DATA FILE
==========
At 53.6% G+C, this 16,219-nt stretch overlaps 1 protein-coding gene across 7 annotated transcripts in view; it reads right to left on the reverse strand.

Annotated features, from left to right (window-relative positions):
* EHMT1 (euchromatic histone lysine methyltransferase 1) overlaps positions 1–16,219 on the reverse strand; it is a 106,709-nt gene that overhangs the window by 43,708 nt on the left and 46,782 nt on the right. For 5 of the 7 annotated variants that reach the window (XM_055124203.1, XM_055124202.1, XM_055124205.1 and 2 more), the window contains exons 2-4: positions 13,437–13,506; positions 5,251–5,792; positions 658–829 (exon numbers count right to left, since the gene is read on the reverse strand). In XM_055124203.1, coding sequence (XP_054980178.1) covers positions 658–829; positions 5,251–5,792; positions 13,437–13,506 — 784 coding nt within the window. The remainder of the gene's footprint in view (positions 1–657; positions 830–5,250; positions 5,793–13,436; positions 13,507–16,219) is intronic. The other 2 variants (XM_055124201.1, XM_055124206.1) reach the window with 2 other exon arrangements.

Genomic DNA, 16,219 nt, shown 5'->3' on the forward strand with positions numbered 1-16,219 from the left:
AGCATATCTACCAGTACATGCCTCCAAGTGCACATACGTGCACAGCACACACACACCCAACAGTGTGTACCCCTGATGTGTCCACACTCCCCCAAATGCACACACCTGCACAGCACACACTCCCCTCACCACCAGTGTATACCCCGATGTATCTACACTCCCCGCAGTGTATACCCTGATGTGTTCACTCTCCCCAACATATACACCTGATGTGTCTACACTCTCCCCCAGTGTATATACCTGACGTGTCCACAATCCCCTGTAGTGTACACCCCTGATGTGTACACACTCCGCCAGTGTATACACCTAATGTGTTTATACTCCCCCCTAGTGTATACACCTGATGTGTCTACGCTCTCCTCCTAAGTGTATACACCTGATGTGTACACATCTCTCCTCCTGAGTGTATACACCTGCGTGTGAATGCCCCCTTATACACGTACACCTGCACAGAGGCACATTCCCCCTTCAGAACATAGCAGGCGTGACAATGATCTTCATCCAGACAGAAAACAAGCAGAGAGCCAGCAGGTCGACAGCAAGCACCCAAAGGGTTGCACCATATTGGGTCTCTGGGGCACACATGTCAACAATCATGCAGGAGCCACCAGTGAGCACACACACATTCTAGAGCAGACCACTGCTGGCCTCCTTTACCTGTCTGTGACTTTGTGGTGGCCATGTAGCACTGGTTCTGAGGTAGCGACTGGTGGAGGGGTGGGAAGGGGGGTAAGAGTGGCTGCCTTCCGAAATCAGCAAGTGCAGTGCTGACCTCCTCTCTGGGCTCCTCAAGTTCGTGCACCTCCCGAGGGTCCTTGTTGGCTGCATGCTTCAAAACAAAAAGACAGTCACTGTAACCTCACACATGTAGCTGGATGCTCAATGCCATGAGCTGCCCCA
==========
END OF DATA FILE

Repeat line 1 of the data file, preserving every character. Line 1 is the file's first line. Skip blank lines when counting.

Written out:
At 53.6% G+C, this 16,219-nt stretch overlaps 1 protein-coding gene across 7 annotated transcripts in view; it reads right to left on the reverse strand.